A trade secret is deemed to be such information of a business that is not, as a body or in the precise configuration of its components, generally known or readily accessible, has commercial value namely because it is secret and has also been subject to reasonable steps, by the holder of the information, to keep it secret. Having already earlier become rooted in case law, this definition has now also been included in the law and requests that businesses themselves also contribute to the protection of their trade secrets – only then are they provided with protection by law as well. Thus, businesses must be diligent with their trade secrets, protect their data media and explain the need for confidentiality both to their employees and partners.
The unlawful acquisition, use, and disclosure of trade secrets are regarded as unfair competition, which is prohibited. The acquisition of a trade secret has been unlawful if this has taken place with unauthorised access to documents or other data media as well as in a situation where a person is in breach of the duty of confidentiality incumbent on them.
Businesses whose trade secrets have been misused may request that the unlawful use of the trade secrets be terminated or prohibited, the manufacture, sale or storage of the goods infringing the trade secrets be prohibited and the goods be withdrawn from sale, recalled or destroyed, the data media containing the trade secrets be destroyed or delivered to them as well as the damage be compensated. The damage subject to compensation according to the new regulation is both material and immaterial or moral damage. Such claims can be filed, upon failure to reach an agreement, against the trade secret violator through the court.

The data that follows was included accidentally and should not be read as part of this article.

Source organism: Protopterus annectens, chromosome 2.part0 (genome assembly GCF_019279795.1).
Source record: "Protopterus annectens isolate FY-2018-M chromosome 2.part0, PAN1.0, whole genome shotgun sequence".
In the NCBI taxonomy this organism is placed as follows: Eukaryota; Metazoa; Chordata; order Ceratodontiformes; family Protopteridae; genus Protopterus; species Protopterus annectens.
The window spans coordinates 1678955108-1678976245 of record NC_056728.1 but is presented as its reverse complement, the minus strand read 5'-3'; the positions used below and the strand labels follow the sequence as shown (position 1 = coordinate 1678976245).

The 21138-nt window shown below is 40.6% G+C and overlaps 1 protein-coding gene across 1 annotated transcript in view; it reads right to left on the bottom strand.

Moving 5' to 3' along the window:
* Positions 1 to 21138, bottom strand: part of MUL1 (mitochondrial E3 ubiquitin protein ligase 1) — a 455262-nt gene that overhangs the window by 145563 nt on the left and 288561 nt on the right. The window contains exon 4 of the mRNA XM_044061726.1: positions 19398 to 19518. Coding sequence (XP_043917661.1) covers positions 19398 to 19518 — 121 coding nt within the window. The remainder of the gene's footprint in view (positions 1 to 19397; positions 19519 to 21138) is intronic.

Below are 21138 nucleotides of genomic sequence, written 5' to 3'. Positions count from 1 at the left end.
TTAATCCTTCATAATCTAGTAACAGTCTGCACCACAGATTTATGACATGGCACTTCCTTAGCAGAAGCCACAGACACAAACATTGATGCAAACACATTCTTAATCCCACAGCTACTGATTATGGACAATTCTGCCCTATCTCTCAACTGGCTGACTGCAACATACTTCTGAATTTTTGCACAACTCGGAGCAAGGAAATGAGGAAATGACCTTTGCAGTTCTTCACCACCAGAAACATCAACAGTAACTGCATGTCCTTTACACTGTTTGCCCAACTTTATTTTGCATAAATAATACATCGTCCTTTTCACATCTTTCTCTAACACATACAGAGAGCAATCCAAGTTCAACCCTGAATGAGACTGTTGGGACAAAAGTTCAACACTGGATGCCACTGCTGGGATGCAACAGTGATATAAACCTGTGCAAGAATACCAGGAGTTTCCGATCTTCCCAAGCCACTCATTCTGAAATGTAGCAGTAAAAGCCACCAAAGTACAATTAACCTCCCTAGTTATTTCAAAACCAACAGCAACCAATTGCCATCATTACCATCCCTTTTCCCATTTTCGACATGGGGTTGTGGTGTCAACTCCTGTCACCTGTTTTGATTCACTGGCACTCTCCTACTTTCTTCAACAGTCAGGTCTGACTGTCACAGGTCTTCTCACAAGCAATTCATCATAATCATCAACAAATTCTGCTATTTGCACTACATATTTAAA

The protection of trade secrets is, however, not absolute. The law that recently entered into force covers, for the first time, so-called whistleblowing. Disclosure or use of a trade secret is not deemed unlawful if this is done to disclose an unlawful act for protecting public interests, for protecting workers’ interests via a workers’ representative, or for protecting a recognised legitimate interest. The fulfilment of the aforementioned criteria must be evaluated separately on a case by case basis.